The heirs to the Medici had financial tricks and cunning advocates, writes Legal Cheek’s Will Holmes
The death of Melchior von Mechau, Cardinal of Brixen, in 1509 brought to light some curious revelations.
In a subsequent litigation over his estate, it was revealed that the cardinal had a substantial investment in the Fugger bank. This was scandalous, of course, because of the church’s condemnation of usury (the action or practice of lending money at unreasonably high rates of interest) as a sin. And it was the first loose thread that publicly revealed how the Fuggers had been discreetly lending to the Roman Curia, the church’s administrative institutions, since 1474.
So what were the Fuggers up to? They were using what economic historians have called the ‘triple contract’. To fully understand how the triple contract operates, it’s worth considering what a deal-makers playbook looked like before this method was developed in around 1460.
Before 1460, you had two fairly risky options if you were a venture capitalist looking to invest in an individual to travel somewhere (often overseas) in search of profitable goods. The oldest of the two, dating back to Ancient Greek and Roman times was Sea Loans. This was a risky loan because the borrower had no obligation to pay the debt in the event of a shipwreck.
In medieval times, however, Sea Loans fell foul of the ban on usury (such loans were made illegal by Pope Gregory IX in 1234). Parties tried to hide behind the façade of a Societas (a partnership), but these were condemned by the church when used improperly.
The other option was an equity-based technique called the Commenda. Here the venture capitalist would provide the money for the trip that was expected to return a profit. If the expedition was profitable, then the money that was originally invested would be returned to the venture capitalist along with the majority of the profits. The rest would go to the merchant who had made the trip. However, if there was a loss, no claim could be made against the daring merchant who had undergone the expedition. Sometimes rich merchants could put up a percentage of the initial investment which saw them reap a larger share of the profits.
Interestingly, the Commenda is still used by some private equity firms today. Javier Vicente García, senior associate at the law firm Pavia e Ansaldo, has pointed this out in CVC’s deal with La Liga using a cuentas en participación.
However, in a time when third party insurance was carried out under the guise of a ‘fake’ contract for sale (whereby an insurer agreed to buy the goods in question on the understanding that the contract would be set aside if the goods were actually delivered and received their premiums in secret), insurance was hard to come by, making these arrangements risky.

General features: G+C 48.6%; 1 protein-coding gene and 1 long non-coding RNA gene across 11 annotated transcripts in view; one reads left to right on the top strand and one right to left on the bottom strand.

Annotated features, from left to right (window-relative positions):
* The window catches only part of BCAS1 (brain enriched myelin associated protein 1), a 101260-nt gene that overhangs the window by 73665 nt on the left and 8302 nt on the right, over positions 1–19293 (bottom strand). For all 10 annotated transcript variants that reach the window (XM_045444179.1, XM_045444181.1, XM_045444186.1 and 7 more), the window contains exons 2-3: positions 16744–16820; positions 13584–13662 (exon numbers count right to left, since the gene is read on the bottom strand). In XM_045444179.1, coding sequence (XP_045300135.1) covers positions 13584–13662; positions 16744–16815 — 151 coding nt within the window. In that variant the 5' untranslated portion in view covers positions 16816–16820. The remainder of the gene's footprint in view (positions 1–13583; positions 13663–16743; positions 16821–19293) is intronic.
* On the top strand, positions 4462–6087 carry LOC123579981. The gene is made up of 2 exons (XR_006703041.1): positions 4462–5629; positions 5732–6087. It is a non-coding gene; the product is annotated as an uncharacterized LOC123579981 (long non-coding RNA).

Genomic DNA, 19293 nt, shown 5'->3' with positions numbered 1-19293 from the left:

The triple contract was the next evolution in the dealmakers playbook. And the Fuggers were determined to defend it. It consisted of a partnership between the venture capitalist and the merchant and two insurance contracts. In one contract, the merchant agreed to insure against losses in return for a greater share of the profits. In the other, the venture capitalist agreed not to ask for more than a given fixed amount from the merchant.
The effect of this was a way of dressing up a less risky loan as a partnership (or even a Commenda) with insurance. Although this appears to be a web of insurance contracts, Arthur J. Wilson and Geetae Kim view this contractual set-up “in terms of options rather than insurance, from the perspective of the commendator, it would appear as a partnership, plus a long put, plus a short call.” The strike price would be set at around 5% above the initial investment. (If you are confused (yes, it does take a minute to sink in), it’s worth taking a look at Wilson and Kim’s excellent graphs here).
Since theologians had already accepted partnerships, including the Commenda, along with insurance related to these partnerships, they could not find the triple contract was illegal on the grounds of usury without reversing their prior decisions. Though, the effect was clear: the ‘triple contract’ was a loan in disguise.
The scandal of 1509 led the Fuggers to spend much on theologians and political economists to persuade people that all this was acceptable. Cardinal Melchior von Mechau had entered into a ‘triple contract’ with the Fuggers with Mechau estate amounting to 30% percent of the Fugger ‘deposit’. Their most prominent defender was Johann Eck, who passionately defended the Fugger cause in three prominent essays, and through skilled advocacy persuaded the influential law faculties at the Universities of Bologna and Vienna that the ‘triple contract’ was not illegal on the grounds of usury.
The Fuggers and Eck later faced fierce opposition from Martin Luther, but historians underline that the church formed an integral part of their business activities throughout the first half of the sixteenth century that remained even after the Protestant Reformation that offered an opportunity to rewrite the rules. No wonder Eck, Jakob Fugger the Rich and his heirs remained committed Catholics throughout their lives!
Will Holmes is reporter at Legal Cheek and a future trainee solicitor at a magic circle law firm.